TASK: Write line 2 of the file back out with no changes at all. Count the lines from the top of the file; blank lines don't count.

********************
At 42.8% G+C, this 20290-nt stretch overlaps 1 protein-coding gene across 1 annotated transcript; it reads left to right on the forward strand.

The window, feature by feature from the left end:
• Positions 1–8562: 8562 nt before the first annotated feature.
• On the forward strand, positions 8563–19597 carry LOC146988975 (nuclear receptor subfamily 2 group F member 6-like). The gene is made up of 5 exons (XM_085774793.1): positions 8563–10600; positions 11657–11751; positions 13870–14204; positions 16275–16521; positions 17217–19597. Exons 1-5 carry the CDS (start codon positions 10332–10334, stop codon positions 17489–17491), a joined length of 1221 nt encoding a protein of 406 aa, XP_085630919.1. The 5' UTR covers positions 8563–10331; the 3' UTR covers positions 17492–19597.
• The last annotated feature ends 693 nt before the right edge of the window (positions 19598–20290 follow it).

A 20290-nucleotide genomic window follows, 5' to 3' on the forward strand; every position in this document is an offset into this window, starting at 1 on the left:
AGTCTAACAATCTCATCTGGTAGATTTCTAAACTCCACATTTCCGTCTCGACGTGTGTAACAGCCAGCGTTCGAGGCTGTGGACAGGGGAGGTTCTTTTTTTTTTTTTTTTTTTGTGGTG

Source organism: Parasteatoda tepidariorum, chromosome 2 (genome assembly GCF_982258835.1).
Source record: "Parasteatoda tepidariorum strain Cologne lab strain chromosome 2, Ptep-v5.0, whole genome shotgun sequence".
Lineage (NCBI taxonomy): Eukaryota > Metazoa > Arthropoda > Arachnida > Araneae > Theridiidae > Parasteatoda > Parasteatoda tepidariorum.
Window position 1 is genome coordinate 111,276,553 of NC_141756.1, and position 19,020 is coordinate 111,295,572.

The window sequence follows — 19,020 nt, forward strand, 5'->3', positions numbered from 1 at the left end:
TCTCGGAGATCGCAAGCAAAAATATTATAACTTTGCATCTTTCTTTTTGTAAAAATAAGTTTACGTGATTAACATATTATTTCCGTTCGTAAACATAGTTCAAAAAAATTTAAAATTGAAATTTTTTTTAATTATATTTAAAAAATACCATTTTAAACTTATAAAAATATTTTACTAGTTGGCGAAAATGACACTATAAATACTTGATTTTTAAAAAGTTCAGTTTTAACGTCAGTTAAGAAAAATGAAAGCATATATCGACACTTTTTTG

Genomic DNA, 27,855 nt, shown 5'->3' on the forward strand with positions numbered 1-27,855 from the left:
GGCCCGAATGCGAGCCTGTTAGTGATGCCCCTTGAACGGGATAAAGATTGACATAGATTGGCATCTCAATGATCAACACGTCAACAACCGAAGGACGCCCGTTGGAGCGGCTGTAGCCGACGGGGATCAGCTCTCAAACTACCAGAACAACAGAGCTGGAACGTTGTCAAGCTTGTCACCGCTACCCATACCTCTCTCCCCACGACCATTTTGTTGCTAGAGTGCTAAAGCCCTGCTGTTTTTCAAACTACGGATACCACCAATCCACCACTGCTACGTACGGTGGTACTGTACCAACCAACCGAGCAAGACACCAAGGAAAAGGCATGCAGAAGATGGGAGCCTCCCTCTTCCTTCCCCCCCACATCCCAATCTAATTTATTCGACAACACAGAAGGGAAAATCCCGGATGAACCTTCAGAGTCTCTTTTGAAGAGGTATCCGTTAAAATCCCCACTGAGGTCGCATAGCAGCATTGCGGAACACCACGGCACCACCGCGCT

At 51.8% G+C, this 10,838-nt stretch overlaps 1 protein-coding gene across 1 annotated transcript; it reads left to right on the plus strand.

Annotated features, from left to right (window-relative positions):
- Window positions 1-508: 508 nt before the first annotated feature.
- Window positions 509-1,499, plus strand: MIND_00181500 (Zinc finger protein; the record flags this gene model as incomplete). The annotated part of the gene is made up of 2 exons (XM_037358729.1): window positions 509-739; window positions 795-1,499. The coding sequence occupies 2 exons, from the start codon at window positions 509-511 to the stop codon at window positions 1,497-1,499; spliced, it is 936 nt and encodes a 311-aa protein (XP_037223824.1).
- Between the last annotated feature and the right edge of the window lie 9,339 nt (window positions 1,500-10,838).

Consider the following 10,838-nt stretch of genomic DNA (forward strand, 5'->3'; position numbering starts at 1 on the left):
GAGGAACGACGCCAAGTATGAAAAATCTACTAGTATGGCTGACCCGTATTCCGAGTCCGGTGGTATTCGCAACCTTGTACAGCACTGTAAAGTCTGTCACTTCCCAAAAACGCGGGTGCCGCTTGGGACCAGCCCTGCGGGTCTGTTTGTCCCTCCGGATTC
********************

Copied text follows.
The window, feature by feature from the left end: